For many, including myself, a mildly undulating run is testing enough. However, there is a growing group of avid runners who want to throw gravity in the mix and take part in vertical runs. These typically involve scaling the stairwells of some of the World’s tallest buildings.
The Vertical World Circuit takes in towers including the Empire State Building, the International Conference Centre in Hong Kong and, the one with the highest race height, Taipei 101. For several years the tallest building in the World, Taipei 101 still hosts the World’s fastest elevators – a fact that’s made somewhat redundant by this challenge. Finding myself scheduled to be in Taiwan on the day of the race (3rd May 2015) I duly signed up to be one of the 4000 individual runners taking part in the event. Spaces were filled in the space of a day, so if planning to take part in the future, check the event website and sign up as soon as entry opens.
Race day arrived with little preparation in the preceding weeks other than a 8km training run a week before and a failed pledge to take the stairs rather than the lift at every opportunity. With an approximate 9am start time (runners are released at 2 second intervals) a health check had to be completed around 8am. This included a brief medical questionnaire and the deceptively testing task of balancing with one foot in front of the other with eyes closed and arms folded for thirty seconds. The eyes closed portion of the instructions was somewhat lost in translation resulting in failure of the test, but thankfully a second attempt proved successful.
The big screen at the foot of Taipei 101 showed the elite runners completing the challenge whilst the rest of us lined up ready for our starting slot. I shuffled forward to the start line not knowing what lay ahead or what pace to start at.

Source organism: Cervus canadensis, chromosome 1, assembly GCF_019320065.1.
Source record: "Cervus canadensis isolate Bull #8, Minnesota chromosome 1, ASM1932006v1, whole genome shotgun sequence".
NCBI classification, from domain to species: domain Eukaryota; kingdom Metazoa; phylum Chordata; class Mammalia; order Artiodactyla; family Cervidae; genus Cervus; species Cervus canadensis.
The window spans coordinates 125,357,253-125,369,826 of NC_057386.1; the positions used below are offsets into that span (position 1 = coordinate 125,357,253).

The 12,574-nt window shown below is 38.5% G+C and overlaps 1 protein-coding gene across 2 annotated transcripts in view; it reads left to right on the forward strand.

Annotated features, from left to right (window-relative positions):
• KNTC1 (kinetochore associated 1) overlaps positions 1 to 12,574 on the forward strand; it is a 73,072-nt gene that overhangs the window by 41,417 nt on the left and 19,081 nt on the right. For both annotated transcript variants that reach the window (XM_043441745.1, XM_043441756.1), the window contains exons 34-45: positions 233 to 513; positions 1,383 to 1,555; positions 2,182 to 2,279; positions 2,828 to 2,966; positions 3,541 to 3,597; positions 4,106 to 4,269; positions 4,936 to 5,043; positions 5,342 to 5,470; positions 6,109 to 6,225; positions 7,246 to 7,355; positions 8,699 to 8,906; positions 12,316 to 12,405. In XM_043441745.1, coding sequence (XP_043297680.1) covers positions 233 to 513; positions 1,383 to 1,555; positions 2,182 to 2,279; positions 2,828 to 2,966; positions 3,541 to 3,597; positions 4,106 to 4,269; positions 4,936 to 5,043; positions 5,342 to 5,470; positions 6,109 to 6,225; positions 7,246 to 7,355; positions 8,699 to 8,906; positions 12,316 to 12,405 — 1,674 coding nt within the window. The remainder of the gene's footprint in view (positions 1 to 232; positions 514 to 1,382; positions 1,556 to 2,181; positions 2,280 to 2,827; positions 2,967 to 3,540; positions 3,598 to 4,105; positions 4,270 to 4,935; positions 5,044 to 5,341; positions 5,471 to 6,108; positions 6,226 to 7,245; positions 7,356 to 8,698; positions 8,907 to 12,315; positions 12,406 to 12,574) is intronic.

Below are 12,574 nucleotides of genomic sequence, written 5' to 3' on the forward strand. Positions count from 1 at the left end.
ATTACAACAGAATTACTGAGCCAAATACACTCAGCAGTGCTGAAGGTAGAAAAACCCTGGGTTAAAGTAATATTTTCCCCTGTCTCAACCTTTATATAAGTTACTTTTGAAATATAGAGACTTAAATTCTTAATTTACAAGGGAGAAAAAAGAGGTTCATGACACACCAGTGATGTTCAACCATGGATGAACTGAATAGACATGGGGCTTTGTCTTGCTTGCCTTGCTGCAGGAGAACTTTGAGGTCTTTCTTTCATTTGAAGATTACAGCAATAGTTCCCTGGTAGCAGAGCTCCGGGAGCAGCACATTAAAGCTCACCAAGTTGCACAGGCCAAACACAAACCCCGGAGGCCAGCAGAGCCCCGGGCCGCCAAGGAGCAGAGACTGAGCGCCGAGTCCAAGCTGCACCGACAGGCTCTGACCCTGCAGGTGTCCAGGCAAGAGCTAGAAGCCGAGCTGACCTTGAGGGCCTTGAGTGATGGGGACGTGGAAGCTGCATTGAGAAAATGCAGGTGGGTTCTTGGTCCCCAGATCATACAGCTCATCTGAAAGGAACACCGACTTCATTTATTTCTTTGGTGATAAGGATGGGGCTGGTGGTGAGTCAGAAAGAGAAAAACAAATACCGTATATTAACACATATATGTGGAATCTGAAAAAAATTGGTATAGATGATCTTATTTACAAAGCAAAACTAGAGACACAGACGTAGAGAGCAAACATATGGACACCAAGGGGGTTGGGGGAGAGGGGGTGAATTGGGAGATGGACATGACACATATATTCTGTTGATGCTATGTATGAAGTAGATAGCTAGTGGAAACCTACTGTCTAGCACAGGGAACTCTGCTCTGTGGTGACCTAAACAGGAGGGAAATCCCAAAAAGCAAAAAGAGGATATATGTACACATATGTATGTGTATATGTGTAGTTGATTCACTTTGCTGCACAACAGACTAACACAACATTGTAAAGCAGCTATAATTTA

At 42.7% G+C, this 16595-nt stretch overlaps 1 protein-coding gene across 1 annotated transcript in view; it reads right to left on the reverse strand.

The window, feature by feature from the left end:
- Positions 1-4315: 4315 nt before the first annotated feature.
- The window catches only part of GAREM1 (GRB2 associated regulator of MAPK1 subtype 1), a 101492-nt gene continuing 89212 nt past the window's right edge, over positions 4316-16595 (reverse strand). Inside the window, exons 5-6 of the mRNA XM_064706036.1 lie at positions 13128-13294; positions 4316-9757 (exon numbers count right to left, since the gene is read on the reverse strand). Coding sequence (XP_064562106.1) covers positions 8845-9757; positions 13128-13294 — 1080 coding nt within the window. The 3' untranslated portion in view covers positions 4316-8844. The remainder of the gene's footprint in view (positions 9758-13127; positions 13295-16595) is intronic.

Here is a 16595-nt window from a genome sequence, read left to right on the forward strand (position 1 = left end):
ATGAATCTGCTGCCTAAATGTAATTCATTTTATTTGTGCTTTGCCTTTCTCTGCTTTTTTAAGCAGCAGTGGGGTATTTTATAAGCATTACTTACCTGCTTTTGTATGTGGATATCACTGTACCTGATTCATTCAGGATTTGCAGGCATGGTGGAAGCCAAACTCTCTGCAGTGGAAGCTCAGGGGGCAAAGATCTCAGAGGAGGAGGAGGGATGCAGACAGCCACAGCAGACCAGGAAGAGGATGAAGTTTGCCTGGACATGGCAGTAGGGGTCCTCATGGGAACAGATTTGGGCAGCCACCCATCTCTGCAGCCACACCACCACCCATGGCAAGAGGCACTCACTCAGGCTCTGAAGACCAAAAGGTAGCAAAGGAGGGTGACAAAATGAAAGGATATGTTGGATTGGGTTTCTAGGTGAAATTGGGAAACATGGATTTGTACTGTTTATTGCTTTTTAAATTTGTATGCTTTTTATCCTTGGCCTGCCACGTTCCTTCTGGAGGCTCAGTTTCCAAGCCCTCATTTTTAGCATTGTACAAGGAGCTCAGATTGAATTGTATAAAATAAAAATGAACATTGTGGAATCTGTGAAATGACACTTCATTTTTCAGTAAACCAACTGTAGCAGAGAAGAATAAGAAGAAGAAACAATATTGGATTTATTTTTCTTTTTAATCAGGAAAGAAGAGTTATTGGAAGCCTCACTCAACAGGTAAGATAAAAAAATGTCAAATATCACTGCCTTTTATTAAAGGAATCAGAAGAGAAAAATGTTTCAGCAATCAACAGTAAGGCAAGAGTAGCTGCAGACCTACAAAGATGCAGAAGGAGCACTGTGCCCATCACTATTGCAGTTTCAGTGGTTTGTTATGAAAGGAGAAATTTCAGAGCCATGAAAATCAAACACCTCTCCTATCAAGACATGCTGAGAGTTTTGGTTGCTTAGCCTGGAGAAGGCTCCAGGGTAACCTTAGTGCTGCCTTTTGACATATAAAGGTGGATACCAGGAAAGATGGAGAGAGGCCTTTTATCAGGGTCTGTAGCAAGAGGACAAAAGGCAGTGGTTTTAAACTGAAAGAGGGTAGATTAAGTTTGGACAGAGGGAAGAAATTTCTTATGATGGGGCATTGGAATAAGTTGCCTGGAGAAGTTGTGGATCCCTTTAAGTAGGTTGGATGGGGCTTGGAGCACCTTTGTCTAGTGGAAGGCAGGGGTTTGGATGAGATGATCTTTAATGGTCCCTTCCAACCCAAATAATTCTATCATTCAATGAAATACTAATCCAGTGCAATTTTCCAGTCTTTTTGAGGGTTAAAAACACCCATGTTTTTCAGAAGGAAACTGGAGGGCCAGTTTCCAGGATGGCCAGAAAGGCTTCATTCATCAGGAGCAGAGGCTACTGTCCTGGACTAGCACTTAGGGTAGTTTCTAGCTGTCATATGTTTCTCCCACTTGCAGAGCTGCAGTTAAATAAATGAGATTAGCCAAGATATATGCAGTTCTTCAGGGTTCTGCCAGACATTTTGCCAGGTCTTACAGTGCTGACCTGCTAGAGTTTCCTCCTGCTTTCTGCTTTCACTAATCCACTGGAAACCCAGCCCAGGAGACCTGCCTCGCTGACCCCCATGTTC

Upon entering the nondescript stairwell I started with the two steps at a time technique at a speed that could more accurately be described as walking up rather than running up. This, along with using the arms to haul yourself up by the handrail is apparently the favoured technique for completing the 2,046 steps up the 91 floors. After the first five floors, with two flights of steps per floor, fatigue meant I resorted to going one step at a time, trying to maintain a steady pace.
Determined not to stop at any of the regular drink and rest areas the subsequent floors became ever more energy sapping until a second wind arrived at the half way point. Realisation that I was going to complete the challenge without stopping arrived at floor 80 with the remaining 11 floors passing relatively easily and at a faster pace. I emerged into the open on floor 91 with a time of 23 minutes and 51 seconds, ranking me 538th out of 3182 – presumably the remainder of the 4,000 thought better of it on the day, failed the medical or didn’t make the top. The winner was Poland’s Piotr Lobodzinsky with an awe inspiring time of 11 minutes and 8 seconds with Australia’s Suzy Walsham the first placed woman in a time of 13 minutes 16 seconds.
A much more relaxing trip down the tower was provided by the ear-popping lift with the morning rounded off with collection of certificates and goody bags. With a vertical run now ticked off the list of challenges, what other interesting, challenging and yet achievable events are on the horizon?
The Taipei 101 Run Up takes place at the start of May each year with online entry available at http://www.taipei101-runup.com.tw/
Just a couple of the interesting challenges available Worldwide can be found below, get in touch if you have any suggestions or need travel insurance for the event you’ll be undertaking:
Pyongyang Marathon – North Korea – Though overseas entrants were banned this year, keep an eye out to see if restrictions will be lifted in 2016 to give you the opportunity to pound the streets of this secretive state.
The Marathon Du Medoc – France – 26.2 miles interspersed with frequent wine and food stops. Perfect for those needing liquid courage to complete the course.